Muzzle Training a Dog
It is vital that your dog perceives the muzzle as a positive experience. Quite often the dog’s first encounter with a muzzle is in a stressful and fearful situation,
This could be at the Vets, when the dog may become aggressive or difficult to handle because of fear, panic or injury. It is therefore prudent to introduce a dog to a muzzle over a period of time, irrespective of whether you ever intend to muzzle.
Remember a muzzle may be a necessity at sometime during the dog’s life. Click on the muzzle on the right, to go to my shop Therefore you should introduce this aid in a non-confrontational positive manner before you need one. All my dogs are muzzle trained despite never having to use one yet.
Which One to Choose
Depending on what muzzle you are using, there are numerous on the market, ranging from the Baskerville type which is normally either a plastic or rubber type, canvas or a mesh muzzle. The one I normally prefer is a ‘mesh muzzle’, which has tiny pinpricks that stop it overheating of the skin, and allows treats to be fed directly into the dog’s mouth.
This type seems to be acceptable to most dogs. click on the image above for more information on sizes or to purchase a muzzle.
Introducing the Muzzle
Irrespective of which type you choose, you must make the experience rewarding and positive. Most dogs will not be over happy with this type of restriction. We are therefore going to use treats and a gradual desensitisation program.
Initially just take out the muzzle and let the dog sniff it ,then treat and praise; I always use Dried Sprats for this as they are a great totally natural treat. Brilliant for the coat with essential oils and Omega 3.
They also smell great, you can also break the Sprats into any size you want very easily, because they are air dried. After allowing the dog to just sniff treat and praise a number of times, putting the muzzle away in between,.
Then either hold a titbit up to the open end of the muzzle and bring it up to the dog’s nose, or if a Baskerville drop the treat inro inside.
The dog will smell the food and press forward to get at the titbit, pushing its face a little bit into the muzzle, when he does this either roll or push the treat toward the dog in the inside of the muzzle and praise.
Do this on a number of occasions over another day or so. Then do the same thing but gently slide the muzzle a little way over the nose so he can get the treat, easier then immediately remove it praising at the same time.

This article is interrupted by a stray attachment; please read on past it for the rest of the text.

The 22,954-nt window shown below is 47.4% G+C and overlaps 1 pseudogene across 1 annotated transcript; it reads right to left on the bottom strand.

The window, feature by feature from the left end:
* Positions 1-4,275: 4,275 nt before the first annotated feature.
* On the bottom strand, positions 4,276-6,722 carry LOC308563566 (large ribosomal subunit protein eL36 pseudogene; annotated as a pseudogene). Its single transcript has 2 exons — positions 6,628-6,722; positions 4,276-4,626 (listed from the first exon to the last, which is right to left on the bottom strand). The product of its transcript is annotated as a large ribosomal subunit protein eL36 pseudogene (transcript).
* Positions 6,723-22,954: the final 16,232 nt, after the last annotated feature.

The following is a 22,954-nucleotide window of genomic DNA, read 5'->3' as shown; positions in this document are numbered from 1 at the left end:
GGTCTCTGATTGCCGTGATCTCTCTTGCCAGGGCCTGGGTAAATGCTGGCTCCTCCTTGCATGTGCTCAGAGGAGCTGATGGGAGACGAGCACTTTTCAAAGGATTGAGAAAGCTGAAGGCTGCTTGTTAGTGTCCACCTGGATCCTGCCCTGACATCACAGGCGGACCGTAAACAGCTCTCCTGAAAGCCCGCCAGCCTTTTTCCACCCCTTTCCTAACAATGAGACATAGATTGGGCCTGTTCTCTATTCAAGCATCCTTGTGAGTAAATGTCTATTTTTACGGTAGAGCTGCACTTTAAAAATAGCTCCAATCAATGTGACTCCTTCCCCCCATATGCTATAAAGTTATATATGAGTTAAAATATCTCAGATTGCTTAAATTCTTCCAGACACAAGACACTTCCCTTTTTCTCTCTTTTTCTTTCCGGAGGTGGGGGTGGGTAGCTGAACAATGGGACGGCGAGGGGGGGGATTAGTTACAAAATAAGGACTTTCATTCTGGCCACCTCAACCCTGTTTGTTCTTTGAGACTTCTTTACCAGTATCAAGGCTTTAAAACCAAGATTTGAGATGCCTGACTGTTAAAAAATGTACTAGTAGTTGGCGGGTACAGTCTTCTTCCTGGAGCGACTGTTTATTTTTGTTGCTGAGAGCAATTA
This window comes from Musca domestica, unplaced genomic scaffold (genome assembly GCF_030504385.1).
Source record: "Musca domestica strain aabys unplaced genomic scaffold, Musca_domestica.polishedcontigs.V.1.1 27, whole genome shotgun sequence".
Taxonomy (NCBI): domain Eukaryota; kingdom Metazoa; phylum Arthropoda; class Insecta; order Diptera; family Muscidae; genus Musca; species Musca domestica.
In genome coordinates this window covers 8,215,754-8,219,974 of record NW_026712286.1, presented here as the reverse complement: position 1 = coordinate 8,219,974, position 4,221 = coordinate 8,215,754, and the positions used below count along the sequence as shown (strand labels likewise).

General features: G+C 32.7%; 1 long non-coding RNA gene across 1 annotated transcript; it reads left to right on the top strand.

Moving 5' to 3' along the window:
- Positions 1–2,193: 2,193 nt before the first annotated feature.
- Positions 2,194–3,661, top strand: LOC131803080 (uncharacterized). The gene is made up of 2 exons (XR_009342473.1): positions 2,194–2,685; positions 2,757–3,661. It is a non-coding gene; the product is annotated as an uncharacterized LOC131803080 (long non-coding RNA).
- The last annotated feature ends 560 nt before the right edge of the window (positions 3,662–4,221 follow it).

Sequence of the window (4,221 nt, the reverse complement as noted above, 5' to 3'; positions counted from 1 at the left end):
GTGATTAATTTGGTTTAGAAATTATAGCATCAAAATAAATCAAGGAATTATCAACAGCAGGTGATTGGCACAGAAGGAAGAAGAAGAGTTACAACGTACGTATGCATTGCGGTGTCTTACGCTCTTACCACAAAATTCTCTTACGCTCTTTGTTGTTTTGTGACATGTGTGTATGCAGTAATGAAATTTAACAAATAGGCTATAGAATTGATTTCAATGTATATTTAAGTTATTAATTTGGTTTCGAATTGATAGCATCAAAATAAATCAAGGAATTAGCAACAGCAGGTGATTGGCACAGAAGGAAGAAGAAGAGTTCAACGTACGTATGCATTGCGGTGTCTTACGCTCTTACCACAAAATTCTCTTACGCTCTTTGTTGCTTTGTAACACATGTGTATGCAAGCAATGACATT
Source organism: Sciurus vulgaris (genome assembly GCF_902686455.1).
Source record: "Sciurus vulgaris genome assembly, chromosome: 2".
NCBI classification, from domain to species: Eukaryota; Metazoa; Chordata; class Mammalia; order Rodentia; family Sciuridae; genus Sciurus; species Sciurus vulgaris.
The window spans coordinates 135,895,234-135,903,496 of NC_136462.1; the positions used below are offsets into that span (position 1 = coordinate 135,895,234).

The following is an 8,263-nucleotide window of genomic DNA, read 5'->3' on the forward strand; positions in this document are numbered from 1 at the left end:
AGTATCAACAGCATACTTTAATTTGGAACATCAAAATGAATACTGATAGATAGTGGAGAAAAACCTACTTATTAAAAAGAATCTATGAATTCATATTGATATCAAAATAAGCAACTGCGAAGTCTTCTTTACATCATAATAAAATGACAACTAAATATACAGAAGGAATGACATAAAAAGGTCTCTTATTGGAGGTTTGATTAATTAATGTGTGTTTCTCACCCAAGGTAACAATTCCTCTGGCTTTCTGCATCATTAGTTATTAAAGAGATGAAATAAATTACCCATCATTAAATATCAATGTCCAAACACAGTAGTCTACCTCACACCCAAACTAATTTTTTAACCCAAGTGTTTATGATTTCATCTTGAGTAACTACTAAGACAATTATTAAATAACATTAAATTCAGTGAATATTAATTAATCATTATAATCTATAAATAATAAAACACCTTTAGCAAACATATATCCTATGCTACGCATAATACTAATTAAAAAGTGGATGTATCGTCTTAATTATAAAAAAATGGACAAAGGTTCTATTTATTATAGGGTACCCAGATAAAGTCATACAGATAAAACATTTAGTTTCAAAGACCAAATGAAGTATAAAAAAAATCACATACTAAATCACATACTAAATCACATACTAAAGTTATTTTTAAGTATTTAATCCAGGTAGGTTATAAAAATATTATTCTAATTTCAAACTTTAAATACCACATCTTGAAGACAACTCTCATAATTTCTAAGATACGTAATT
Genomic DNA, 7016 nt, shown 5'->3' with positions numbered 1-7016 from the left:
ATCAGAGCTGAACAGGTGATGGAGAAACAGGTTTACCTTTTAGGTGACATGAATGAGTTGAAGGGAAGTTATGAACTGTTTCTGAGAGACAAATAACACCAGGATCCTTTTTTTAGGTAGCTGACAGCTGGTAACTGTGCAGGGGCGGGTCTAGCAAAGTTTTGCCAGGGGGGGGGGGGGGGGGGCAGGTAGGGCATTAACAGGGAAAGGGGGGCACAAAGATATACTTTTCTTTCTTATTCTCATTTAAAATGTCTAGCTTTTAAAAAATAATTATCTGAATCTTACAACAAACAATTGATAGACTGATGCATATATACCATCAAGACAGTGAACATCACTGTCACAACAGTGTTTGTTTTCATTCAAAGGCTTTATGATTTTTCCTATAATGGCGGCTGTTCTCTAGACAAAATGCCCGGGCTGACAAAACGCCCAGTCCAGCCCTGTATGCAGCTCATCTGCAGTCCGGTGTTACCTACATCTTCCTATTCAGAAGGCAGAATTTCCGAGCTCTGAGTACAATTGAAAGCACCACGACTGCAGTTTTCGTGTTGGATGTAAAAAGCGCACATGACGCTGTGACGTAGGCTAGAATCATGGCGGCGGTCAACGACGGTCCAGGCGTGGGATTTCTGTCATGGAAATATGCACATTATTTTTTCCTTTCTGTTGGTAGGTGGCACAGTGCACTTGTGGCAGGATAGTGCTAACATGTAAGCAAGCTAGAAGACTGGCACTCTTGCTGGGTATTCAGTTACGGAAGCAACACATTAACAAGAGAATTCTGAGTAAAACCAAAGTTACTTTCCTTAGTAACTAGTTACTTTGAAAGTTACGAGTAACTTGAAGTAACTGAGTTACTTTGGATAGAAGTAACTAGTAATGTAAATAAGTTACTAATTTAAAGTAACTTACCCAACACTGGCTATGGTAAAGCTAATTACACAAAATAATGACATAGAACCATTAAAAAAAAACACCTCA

Do this regularly but never attaching the muzzle or forcing the issue at this time. You can use a word like good, or even muzzle whilst you are sliding it over the nose.
Continue these exercises over a number of days in different places in the house and garden, say 4/5 times a day, if possible. After 4 or 5 days actually clip the muzzle on for a few seconds, then take it off immediately. Do this on a number of occasions gradually increasing the time the muzzle is left on from seconds to minutes then longer.
Make sure it is not too restrictive and tight around the mouth and nose as this can restrict drinking and breathing and could distress the dog. I do not recommend muzzles for anxiety related problems such as separation anxiety, whereby the dog is destructive, or for barking or howling problems, there are much safer and more appropriate techniques for these types of behaviour. Never leave the muzzle on for long periods and always supervise the dog when he is wearing one.
The use of a muzzle can be advantageous in a number of circumstances:
1. In certain veterinary procedures a muzzle may be required
2. When introducing another dog or puppy into the household.
3. In cases of pain related temporary aggression.
4. When introducing cats and other animals.
5. Certain breeds are required by law, other breeds may be added to the list in the future.
6. Some behavioural modifications or training procedures may require a muzzle
Whatever the reason, the earlier you introduce a Muzzle the easier it will be to accept. I muzzle train all my dogs when puppies. For instance when taking blood tests or they are injured and need handling or manipulation or when they are in pain.
None of my dogs have ever shown aggression or bitten either a dog or a human. That is not the point, I still feel more comfortable knowing if they need one it will not need to be forced on them when they are injured, hurt or fearful. A muzzles can be very helpful when desensitising a fearful or aggressive dog to certain situations., such as children or other dogs,
If you need the muzzle for outside and the dogs run a lot then a Baskerville one would be the best.